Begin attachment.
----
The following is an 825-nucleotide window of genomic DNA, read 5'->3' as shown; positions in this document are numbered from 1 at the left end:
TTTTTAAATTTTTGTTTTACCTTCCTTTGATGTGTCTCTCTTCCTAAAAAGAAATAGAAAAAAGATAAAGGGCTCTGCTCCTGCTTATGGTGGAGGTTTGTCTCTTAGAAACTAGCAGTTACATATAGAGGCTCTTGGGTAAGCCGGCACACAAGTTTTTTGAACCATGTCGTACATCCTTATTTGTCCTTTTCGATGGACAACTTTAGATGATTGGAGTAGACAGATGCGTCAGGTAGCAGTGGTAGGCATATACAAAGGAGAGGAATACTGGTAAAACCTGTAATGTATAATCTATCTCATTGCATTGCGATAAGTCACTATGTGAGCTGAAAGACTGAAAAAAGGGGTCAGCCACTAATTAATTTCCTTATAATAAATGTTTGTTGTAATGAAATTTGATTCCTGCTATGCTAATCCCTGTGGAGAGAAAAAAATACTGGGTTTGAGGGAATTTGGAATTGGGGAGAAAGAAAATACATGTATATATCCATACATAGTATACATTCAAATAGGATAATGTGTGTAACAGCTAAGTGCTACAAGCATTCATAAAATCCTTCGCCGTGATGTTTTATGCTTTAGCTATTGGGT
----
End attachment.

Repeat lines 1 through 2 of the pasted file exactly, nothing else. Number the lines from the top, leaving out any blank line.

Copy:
The following is an 825-nucleotide window of genomic DNA, read 5'->3' as shown; positions in this document are numbered from 1 at the left end:
TTTTTAAATTTTTGTTTTACCTTCCTTTGATGTGTCTCTCTTCCTAAAAAGAAATAGAAAAAAGATAAAGGGCTCTGCTCCTGCTTATGGTGGAGGTTTGTCTCTTAGAAACTAGCAGTTACATATAGAGGCTCTTGGGTAAGCCGGCACACAAGTTTTTTGAACCATGTCGTACATCCTTATTTGTCCTTTTCGATGGACAACTTTAGATGATTGGAGTAGACAGATGCGTCAGGTAGCAGTGGTAGGCATATACAAAGGAGAGGAATACTGGTAAAACCTGTAATGTATAATCTATCTCATTGCATTGCGATAAGTCACTATGTGAGCTGAAAGACTGAAAAAAGGGGTCAGCCACTAATTAATTTCCTTATAATAAATGTTTGTTGTAATGAAATTTGATTCCTGCTATGCTAATCCCTGTGGAGAGAAAAAAATACTGGGTTTGAGGGAATTTGGAATTGGGGAGAAAGAAAATACATGTATATATCCATACATAGTATACATTCAAATAGGATAATGTGTGTAACAGCTAAGTGCTACAAGCATTCATAAAATCCTTCGCCGTGATGTTTTATGCTTTAGCTATTGGGT